Ferrari will be paid much more than any other Formula One team this year despite finishing runners-up to world champions Mercedes last season
Autosport.com, which said it obtained projected payment details at least weekend’s Bahrain Grand Prix, said Ferrari was in line to receive $192 million — a 17 percent increase on 2015. The figures have not been published by Formula One Management.
The Italian glamour team, the only ones to have been in the championship since it started in 1950 and the most successful, are alone in getting $70 million as a reward for their long-standing contribution. Mercedes, winners of both constructor and driver championships for the past two seasons and of 34 of the past 40 races, will get $171 million and third-placed Williams a mere $87 million. Red Bull, fourth in 2015, can expect $144 million thanks to two other significant negotiated payments of $35 million and $39 million — the latter a constructors’ championship bonus for their four successive titles between 2010 and 2013. The figures indicated that McLaren, who endured their worst season in 2015 and finished ninth overall, will still receive $82 million thanks to a $32 million constructors’ bonus.
In contrast, struggling Sauber finished eighth but get ‘only’ $54 million. Force India, who achieved the team’s best ever championship finish of fifth, also get less than McLaren even if their $67 million represents a 12 percent gain on 2014. Co-owned by Indian beer baron Vijay Mallya, Force India have complained with Sauber to the European competition authorities about the sport’s governance and distribution of revenues
The revenues are gathered from race hosting fees, media rights, trackside sponsorship and hospitality. Autosport said the 2015 total due to the 10 teams was $965 million, nine percent up on the previous year.
Autosport said Formula One Management (FOM) had estimated turnover of $1.9 billion in 2015, with underlying revenues of $1.4 billion.
Commercial supremo Bernie Ecclestone told reporters in Bahrain that FOM would “pay the teams collectively, at the end of this year, very close to a billion dollars.
“If I was a promoter of pop concerts, I think I’d want a much better performance from the performers than we are getting from the people we are paying the billion dollars to,” he added when it was pointed out that the team getting the biggest share were not even winning.
In other F1 news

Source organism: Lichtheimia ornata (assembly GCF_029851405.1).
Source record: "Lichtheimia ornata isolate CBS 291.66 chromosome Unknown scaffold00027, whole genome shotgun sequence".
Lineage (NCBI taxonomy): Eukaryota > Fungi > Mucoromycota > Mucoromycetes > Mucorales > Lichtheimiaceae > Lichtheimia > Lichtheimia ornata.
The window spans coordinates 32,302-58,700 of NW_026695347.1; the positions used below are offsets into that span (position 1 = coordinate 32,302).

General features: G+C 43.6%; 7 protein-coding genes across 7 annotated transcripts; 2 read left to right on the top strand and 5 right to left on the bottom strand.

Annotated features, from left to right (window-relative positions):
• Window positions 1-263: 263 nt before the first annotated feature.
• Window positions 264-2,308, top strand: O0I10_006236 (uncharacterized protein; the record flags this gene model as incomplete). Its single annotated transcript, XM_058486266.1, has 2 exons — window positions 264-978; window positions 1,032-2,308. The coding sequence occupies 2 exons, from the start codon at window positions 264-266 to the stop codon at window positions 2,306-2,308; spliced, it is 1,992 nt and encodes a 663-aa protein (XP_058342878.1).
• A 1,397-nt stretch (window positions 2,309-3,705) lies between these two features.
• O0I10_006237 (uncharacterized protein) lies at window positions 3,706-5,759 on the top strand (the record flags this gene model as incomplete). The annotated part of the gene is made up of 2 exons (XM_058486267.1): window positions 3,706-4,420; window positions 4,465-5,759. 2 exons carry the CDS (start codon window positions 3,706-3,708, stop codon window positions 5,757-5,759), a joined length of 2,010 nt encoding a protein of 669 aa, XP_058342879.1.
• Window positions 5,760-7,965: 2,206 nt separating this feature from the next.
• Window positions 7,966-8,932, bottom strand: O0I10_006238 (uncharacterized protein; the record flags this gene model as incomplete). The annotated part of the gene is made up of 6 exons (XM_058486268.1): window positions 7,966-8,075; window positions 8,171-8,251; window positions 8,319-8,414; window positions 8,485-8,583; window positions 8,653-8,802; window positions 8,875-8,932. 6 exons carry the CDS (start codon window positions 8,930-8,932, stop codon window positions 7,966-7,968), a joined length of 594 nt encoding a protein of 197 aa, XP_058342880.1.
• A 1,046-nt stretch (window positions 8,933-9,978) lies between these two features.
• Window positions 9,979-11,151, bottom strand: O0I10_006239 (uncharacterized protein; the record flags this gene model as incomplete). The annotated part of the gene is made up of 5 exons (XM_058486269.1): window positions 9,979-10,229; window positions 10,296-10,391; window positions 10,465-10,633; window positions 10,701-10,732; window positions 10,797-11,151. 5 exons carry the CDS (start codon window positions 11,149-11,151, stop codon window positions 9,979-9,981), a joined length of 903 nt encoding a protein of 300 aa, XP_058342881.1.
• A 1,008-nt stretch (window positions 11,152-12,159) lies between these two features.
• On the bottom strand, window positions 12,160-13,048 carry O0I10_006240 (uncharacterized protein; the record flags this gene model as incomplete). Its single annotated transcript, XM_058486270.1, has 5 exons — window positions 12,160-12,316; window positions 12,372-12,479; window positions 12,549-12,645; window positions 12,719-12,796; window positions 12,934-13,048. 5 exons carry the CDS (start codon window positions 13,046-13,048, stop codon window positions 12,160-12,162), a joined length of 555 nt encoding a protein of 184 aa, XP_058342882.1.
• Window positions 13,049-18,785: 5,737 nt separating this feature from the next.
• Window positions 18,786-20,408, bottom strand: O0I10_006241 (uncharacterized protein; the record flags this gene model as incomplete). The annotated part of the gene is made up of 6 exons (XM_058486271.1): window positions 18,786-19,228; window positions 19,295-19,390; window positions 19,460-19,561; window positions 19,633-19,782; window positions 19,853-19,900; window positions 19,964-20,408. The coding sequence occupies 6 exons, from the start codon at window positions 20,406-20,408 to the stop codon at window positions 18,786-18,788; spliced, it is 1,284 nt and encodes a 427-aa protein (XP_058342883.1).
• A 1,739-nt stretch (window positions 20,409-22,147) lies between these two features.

FIA investigating Ferrari coded message
F1’s governing body is looking into whether Ferrari stretched the new radio clampdown rules, according to a report in Germany’s Auto Motor und Sport. While the new rules severely limit what can be said on the radio, the FIA’s Charlie Whiting said in Melbourne that they also apply to dashboard displays and pit boards.
“We do have a camera looking at all the pit boards, so if we see anything unusual we will ask why,” he said.
Auto Motor und Sport claimed on Wednesday that a rival team has shown the FIA a photo of a Ferrari pit board in Bahrain displaying the message “3.2-LFS6-P1”.
The report said the FIA is now looking into the matter.
HAAS to bring development upgrades to China
Günther Steiner, Team Principal of Haas quoted as saying “We must learn at first the maximum, especially as the potential seems important. To us to operate correctly. Developments are planned for China , but for the moment we have no plans to change race by race. ”
Lawyer denies claims that Rosberg is evading tax
Nico Rosberg’s lawyer has denied claims the Mercedes driver is evading tax. The 2016 championship leader’s name was mentioned among the millions of leaked financial documents known globally as the ‘Panama Papers’, amid suggestions countless prominent people are hiding wealth and evading tax.
German reports alleged that the documents, originating from a Panama law firm called Mossack Fonseca, showed that Rosberg’s contract with Mercedes is via a British Virgin Islands-based ‘letterbox company’ called Ambitious Group Limited.
“Contrary to some reports,” Rosberg’s Berlin lawyer Christian Schertz said, “our client has no letterbox company in Panama. It is true that a letterbox for Nico Rosberg was established in the British Virgin Islands by the firm Mossack Fonseca,” he added.
But Rosberg’s lawyer denies this has anything to do with tax. “The sole reason for this was legal liability issues and the ability to act internationally,” said Schertz. “This facility has nothing to do with tax,” he added, insisting Rosberg has always “behaved fiscally correctly in all respects”. “He is domiciled in Monaco and therefore taxable in Monaco,” Schertz insisted. “All compensation that he receives from the (Mercedes) team is therefore taxed directly in Monaco,” he added.
German reports say Mercedes is refusing to comment for reasons of business confidentiality, but the carmaker did say there are “no abnormalities” in the dealings with Rosberg in the area of compliance. (GMM)
Hamilton insists F1 drivers should trust their instincts on the track
‘There is a problem in racing, you have all these driver coaches coming along, mind coaches and it’s all a bunch of c**p.
‘The insecure people think they need those things but they don’t. You just get lost and you don’t need it.’
‘You have to trust yourself. Everyone has their own unique way of doing it.
‘I think people start to look at certain things, that’s not there. All the small, little noises which is not the important stuff.’
The Brit was helped by former McLaren doctor and performance expert Aki Hintsa during his first title success in 2008.
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